How to get there: Take bus 962B from Causeway Bay or bus 52X from Mong Kok.
Big Wave Bay
Surfing around for the biggest waves in Hong Kong? End your search at Big Wave Bay, the renowned hotspot for Hong Kong surfers. Those who are more experienced can rent surfboards and wetsuits at the beach and head straight to the sea, while beginners can sign up for private surfing lessons or summer beach camps – tailored for adventurous kids – to test out the waters. Not looking to catch a wave? No worries – there’s clean, golden sand to rest on and even an ancient rock carving of animals and geometric designs for the children to discover, located just east of the beach. Big Wave is arguably one of the best family-friendly beaches in Hong Kong.
How to get there: Take bus 9 from Shau Kei Wan, or end your hike at the beach by way of Dragon’s Back, Chai Wan or Siu Sai Wan.
Tai Long Wan
Not to be confused with the aforementioned Big Wave Bay, which has the same Chinese name, Tai Long Wan refers to the 3-kilometre bay in Sai Kung, which has four (yes, four) different beaches. While all the beaches – Sai Wan, Ham Tin Wan, Tai Wan and Tung Wan – are known for having baby soft sand and clear blue waters, the stunning Tai Wan beach is a favourite among surfers and those who prefer a bit more spaciousness. The kids will love running around barefoot, dogs will love playing fetch along the ocean and families can also rent camping gear at Ham Tin Wan to fall asleep to the calming waves. Note that there are no lifeguards or shark nets at any of the four beaches, so be sure to keep an eye on young children and refrain from proper swimming due to strong rip currents. Also keep in mind that there are only facilities and restaurants at Sai Wan and Ham Tin Wan, but Tai Wan is only a 10-minute hike from Ham Tin Wan.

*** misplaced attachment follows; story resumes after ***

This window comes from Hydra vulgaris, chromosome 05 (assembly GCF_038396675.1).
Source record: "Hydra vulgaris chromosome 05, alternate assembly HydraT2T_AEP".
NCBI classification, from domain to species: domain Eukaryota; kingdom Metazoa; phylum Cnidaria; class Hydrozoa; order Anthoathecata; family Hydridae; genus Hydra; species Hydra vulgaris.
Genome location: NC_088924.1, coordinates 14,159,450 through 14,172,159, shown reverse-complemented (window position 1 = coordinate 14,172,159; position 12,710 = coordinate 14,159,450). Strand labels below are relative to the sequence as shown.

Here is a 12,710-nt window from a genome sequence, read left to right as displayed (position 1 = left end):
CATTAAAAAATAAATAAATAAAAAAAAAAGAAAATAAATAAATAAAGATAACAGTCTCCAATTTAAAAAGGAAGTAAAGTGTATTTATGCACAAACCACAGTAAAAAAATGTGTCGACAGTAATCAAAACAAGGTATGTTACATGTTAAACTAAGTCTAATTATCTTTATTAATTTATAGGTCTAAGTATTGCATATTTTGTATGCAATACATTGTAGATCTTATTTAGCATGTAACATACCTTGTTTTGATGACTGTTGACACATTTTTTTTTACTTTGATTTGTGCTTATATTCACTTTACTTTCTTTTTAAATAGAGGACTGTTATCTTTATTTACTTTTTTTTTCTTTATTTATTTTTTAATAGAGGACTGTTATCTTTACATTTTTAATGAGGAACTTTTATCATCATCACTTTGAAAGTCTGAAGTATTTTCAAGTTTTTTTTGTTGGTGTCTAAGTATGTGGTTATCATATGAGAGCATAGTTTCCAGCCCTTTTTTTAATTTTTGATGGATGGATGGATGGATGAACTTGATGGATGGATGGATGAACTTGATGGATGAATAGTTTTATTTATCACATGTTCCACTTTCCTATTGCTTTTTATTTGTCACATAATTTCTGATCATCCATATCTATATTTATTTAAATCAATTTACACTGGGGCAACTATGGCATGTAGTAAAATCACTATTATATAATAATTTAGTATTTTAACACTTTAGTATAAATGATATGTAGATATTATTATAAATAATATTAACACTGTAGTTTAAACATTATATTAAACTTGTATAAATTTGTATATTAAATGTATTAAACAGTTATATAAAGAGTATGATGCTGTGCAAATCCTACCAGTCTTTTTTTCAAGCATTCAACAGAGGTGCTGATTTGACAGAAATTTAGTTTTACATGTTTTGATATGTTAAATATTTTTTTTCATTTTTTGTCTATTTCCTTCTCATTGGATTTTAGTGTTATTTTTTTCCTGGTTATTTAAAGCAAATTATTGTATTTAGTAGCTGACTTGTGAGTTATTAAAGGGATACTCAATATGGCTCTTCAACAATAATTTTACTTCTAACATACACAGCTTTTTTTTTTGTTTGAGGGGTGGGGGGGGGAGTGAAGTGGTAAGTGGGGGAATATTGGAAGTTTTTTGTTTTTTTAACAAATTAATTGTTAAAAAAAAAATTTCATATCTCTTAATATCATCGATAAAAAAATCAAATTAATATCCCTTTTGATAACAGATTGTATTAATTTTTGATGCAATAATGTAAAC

How to get there: Head to Sai Wan Pavilion via minibus from Choi Hung, Hang Hau or Mong Kok and embark on an hour-long (mostly downhill) hike to get to the beaches, or head to Sai Kung Pier and take a speedboat directly to Sai Wan or Ham Tin Wan ($120-$200). If you’re planning to leave the beaches via speedboat, be sure to buy tickets back to Sai Kung Pier at the beachside restaurants earlier rather than later.
Chung Hom Kok Beach
Though this Southside beach may require some searching and a number of downhill steps to get to, it’s worth the extra effort. After all, Chung Hom Kok Beach’s discreet location lends itself to a quieter atmosphere, one that’s perfect if you’re looking to go for an intimate sunset barbecue or simply hoping to lounge around without being overrun by crowds. There’s also a playground equipped with the works just a couple steps up from the beach – slides, swings, monkey bar rings and more are sure to keep the kids occupied when they aren’t in the sand or sea. Remember that the lifeguard is only on duty during the swimming season, which stretches from April to October.
How to get there: Take bus 6X or 66 from Central (Exchange Square). Get off at the Chung Hom Kok Beach station, walk downhill and turn left to find the staircase that goes down to the beach.
With countless easily accessible and family-friendly beaches in Hong Kong, you’ll find yourself escaping the city’s hustle and bustle in no time. Once you’ve picked your beach for the day, all there’s left to do is bask in the sun and relax by the seashore with the kids.